In Ivory Coast, about 7% of the adult population is affected by HIV/AIDS and about one-third of all orphans - 310,000 - have become orphans as a result of HIV/AIDS. HIV/AIDS affects children's lives in many ways: it makes them vulnerable to malnutrition which in turn causes them to miss school and so they are forced to work in order to survive. The fact that such a large number of children are infected seriously impedes economic growth; orphans who are infected in turn become HIV positive parents.
SOS Children supports families and communities, especially orphans and vulnerable children, to help to break this vicious circle and in the fight against HIV/AIDS and poverty.
FAMILY STRENGTHENING PROGRAMME IN THE IVORY COAST
It is becoming more and more difficult for extended families to take care of children as the number of orphans increases. In addition, since the civil war which began in September 2002, many of the families have had to care for several children in addition to their own. Their ability to provide the help that they have traditionally given is very limited or even non-existent. In addition to this, husbands of women who are known to be HIV positive are often pressured by their relatives to abandon these women and their children.
SOS Children's Villages' family strengthening programme in the Ivory Coast aims to:
make it easier for children to have basic health care, a balanced diet and an education
ensure that families acquire the skills and knowledge they need to meet their children's needs
support local communities so that they can take care of orphans themselves.
SOS Children's Villages works with local community organisations to identify orphaned and vulnerable children and their families who are in need of help. Once a month, a food package is given to families, according to the number of children in the family. The SOS Medical Centre provides basic care. Local community groups provide psychological and legal support. Children who have dropped out of school are encouraged to get vocational training, for example dressmaking for young girls.
SOS Children also works with local community groups to help families with vulnerable children to generate income. Working with four such groups SOS Children has already helped 168 families, with 376 children who had an income of less than 60p a day. These families are unable to provide for their children.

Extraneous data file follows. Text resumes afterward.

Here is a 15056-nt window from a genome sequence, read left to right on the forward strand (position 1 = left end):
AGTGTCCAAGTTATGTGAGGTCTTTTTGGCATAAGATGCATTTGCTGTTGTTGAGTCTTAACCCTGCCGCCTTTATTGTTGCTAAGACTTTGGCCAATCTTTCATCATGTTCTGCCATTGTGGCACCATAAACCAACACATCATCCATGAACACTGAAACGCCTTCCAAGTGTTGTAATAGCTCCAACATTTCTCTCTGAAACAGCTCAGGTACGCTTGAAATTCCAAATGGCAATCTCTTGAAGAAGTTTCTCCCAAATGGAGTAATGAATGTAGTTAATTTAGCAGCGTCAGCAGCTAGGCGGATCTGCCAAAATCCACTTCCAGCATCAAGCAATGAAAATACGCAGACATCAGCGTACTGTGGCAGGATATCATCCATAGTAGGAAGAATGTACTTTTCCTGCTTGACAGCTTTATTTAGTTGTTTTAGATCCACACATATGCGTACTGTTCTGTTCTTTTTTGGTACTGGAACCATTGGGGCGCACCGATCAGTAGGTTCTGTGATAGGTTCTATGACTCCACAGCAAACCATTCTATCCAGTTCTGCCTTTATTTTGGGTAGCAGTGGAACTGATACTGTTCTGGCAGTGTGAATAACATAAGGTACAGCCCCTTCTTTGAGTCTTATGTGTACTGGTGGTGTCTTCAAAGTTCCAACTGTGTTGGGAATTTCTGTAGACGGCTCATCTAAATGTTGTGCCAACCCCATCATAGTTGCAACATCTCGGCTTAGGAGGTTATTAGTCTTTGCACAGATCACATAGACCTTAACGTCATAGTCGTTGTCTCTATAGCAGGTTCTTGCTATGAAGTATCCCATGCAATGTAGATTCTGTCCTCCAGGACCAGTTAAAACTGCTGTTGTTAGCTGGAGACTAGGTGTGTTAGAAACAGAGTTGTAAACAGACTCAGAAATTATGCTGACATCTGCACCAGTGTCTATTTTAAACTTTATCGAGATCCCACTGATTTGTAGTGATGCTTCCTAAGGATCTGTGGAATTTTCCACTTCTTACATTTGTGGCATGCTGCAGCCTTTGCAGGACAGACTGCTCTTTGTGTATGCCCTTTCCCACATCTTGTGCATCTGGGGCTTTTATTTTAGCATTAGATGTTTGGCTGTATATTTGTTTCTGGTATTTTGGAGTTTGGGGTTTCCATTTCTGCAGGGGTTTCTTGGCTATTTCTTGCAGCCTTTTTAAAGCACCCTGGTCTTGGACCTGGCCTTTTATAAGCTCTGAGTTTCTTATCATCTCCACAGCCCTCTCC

The programme's priority is to give back to the families a sense of human dignity, particularly by involving them in income-generating activities. In the first 18 months of this programme, 64 families have learnt how to manage a small business. The programme has already had a very positive impact. The families' incomes have increased. Amala, for example, has made a profit from selling fish and intends to open an oil palm plantation; Dona, a grandmother who cares for several small children, has bought a second refrigerator to enable her to sell more cold water, ice-cream and fruit juice.
SOS Children will continue to support these families by:
encouraging them to be self-sufficient in the long-term: managing their own finances, helping their children to progress and improving their living conditions
developing and consolidating the capacity of local community groups to support the development of orphaned and vulnerable children
creating family committees in each district, led by the people who are taking part in the programme, to manage the programme themselves.
SOS Children has opened clinics in both Abobo-Gare and Aboisso to help families and children in need especially those affected by HIV/AIDS. This includes helping local communities with food, medicine, school fees, setting up self-help projects.
If you interested in helping the situation in the Ivory Coast you might like to consider how to sponsor a child in the Ivory Coast.